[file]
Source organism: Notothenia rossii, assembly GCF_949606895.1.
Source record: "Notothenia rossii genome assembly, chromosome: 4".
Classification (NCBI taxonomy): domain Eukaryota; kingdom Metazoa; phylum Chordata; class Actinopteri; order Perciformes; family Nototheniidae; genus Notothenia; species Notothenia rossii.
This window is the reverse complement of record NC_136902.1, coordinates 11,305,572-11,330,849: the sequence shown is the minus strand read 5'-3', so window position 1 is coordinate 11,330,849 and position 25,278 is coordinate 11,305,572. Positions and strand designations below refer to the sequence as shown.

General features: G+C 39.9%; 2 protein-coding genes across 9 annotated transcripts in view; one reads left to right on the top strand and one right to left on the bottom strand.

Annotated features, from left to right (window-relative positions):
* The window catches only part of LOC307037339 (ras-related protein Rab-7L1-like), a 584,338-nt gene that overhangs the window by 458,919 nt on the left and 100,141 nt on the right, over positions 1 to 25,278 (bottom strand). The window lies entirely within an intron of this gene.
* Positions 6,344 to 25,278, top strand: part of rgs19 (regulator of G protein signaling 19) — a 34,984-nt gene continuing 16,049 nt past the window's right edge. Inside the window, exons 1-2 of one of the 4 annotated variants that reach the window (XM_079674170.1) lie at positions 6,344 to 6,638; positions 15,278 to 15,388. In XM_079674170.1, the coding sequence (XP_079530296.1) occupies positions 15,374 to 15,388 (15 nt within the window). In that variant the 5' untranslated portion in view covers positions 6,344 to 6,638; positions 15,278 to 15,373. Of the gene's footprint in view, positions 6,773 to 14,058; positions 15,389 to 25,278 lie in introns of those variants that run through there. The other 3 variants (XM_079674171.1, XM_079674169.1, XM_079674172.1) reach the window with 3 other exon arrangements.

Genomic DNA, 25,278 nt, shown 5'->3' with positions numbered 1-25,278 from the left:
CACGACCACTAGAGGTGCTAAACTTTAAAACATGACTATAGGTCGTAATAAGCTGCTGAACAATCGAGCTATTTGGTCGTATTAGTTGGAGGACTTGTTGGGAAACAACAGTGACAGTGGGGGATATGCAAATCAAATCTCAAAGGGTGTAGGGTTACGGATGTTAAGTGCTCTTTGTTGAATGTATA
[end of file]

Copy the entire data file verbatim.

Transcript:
Source organism: Notothenia rossii, assembly GCF_949606895.1.
Source record: "Notothenia rossii genome assembly, chromosome: 4".
Classification (NCBI taxonomy): domain Eukaryota; kingdom Metazoa; phylum Chordata; class Actinopteri; order Perciformes; family Nototheniidae; genus Notothenia; species Notothenia rossii.
This window is the reverse complement of record NC_136902.1, coordinates 11,305,572-11,330,849: the sequence shown is the minus strand read 5'-3', so window position 1 is coordinate 11,330,849 and position 25,278 is coordinate 11,305,572. Positions and strand designations below refer to the sequence as shown.

General features: G+C 39.9%; 2 protein-coding genes across 9 annotated transcripts in view; one reads left to right on the top strand and one right to left on the bottom strand.

Annotated features, from left to right (window-relative positions):
* The window catches only part of LOC307037339 (ras-related protein Rab-7L1-like), a 584,338-nt gene that overhangs the window by 458,919 nt on the left and 100,141 nt on the right, over positions 1 to 25,278 (bottom strand). The window lies entirely within an intron of this gene.
* Positions 6,344 to 25,278, top strand: part of rgs19 (regulator of G protein signaling 19) — a 34,984-nt gene continuing 16,049 nt past the window's right edge. Inside the window, exons 1-2 of one of the 4 annotated variants that reach the window (XM_079674170.1) lie at positions 6,344 to 6,638; positions 15,278 to 15,388. In XM_079674170.1, the coding sequence (XP_079530296.1) occupies positions 15,374 to 15,388 (15 nt within the window). In that variant the 5' untranslated portion in view covers positions 6,344 to 6,638; positions 15,278 to 15,373. Of the gene's footprint in view, positions 6,773 to 14,058; positions 15,389 to 25,278 lie in introns of those variants that run through there. The other 3 variants (XM_079674171.1, XM_079674169.1, XM_079674172.1) reach the window with 3 other exon arrangements.

Genomic DNA, 25,278 nt, shown 5'->3' with positions numbered 1-25,278 from the left:
CACGACCACTAGAGGTGCTAAACTTTAAAACATGACTATAGGTCGTAATAAGCTGCTGAACAATCGAGCTATTTGGTCGTATTAGTTGGAGGACTTGTTGGGAAACAACAGTGACAGTGGGGGATATGCAAATCAAATCTCAAAGGGTGTAGGGTTACGGATGTTAAGTGCTCTTTGTTGAATGTATA